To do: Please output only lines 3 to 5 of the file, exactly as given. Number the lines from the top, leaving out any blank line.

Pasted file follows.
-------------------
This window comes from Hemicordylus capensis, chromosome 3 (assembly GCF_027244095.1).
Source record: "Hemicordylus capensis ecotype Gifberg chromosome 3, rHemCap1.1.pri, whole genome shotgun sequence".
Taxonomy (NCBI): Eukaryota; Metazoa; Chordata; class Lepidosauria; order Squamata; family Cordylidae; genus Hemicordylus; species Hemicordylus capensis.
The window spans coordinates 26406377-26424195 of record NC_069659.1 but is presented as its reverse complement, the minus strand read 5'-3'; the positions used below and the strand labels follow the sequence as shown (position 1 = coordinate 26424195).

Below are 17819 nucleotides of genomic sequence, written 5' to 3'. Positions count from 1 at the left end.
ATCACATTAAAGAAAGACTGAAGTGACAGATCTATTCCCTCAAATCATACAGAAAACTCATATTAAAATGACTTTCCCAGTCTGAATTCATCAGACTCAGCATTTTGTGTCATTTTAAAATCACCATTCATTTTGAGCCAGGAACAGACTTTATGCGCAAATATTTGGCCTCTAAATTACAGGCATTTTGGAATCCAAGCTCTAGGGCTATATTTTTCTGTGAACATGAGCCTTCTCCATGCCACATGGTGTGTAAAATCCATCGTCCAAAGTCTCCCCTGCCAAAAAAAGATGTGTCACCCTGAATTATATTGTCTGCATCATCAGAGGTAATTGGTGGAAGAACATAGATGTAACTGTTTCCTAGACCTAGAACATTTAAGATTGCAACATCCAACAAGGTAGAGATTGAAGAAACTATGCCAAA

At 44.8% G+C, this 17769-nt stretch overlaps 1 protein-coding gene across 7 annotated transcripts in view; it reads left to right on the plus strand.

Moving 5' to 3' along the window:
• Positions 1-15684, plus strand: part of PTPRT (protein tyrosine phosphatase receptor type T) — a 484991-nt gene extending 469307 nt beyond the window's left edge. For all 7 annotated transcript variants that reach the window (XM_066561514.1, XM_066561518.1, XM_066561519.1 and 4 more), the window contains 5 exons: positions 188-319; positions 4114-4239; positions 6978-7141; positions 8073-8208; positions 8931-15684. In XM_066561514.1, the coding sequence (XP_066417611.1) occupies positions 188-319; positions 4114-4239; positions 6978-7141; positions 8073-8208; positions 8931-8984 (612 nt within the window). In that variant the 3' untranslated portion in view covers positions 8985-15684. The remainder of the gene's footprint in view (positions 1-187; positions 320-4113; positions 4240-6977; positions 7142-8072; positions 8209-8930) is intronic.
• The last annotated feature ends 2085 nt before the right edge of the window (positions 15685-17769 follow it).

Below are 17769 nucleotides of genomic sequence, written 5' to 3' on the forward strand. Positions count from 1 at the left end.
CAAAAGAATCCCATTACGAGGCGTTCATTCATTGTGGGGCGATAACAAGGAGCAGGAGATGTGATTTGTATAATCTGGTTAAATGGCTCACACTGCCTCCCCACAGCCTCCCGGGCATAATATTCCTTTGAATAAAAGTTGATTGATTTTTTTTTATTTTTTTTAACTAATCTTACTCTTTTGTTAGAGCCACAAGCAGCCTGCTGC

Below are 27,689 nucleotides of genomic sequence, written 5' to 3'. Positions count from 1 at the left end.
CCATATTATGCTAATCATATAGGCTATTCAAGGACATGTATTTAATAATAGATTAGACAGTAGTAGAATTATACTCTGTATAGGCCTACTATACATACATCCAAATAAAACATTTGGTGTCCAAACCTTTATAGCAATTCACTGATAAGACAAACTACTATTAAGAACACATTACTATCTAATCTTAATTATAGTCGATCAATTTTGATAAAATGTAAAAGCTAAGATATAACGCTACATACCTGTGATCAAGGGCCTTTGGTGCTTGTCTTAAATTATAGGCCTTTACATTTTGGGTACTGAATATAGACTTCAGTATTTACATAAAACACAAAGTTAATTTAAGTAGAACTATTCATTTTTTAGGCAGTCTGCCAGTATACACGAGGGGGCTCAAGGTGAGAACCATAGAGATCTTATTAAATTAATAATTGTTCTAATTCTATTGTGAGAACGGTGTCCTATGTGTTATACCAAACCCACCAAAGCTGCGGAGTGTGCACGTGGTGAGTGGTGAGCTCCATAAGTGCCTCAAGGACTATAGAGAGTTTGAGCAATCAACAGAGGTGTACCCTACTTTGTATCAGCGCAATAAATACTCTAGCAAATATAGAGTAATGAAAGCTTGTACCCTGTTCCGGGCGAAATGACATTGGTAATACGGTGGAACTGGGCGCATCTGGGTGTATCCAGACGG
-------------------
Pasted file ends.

Taxonomy (NCBI): Eukaryota; Metazoa; Chordata; class Lepidosauria; order Squamata; family Cordylidae; genus Hemicordylus; species Hemicordylus capensis.
The window spans coordinates 26406377-26424195 of record NC_069659.1 but is presented as its reverse complement, the minus strand read 5'-3'; the positions used below and the strand labels follow the sequence as shown (position 1 = coordinate 26424195).

Below are 17819 nucleotides of genomic sequence, written 5' to 3'. Positions count from 1 at the left end.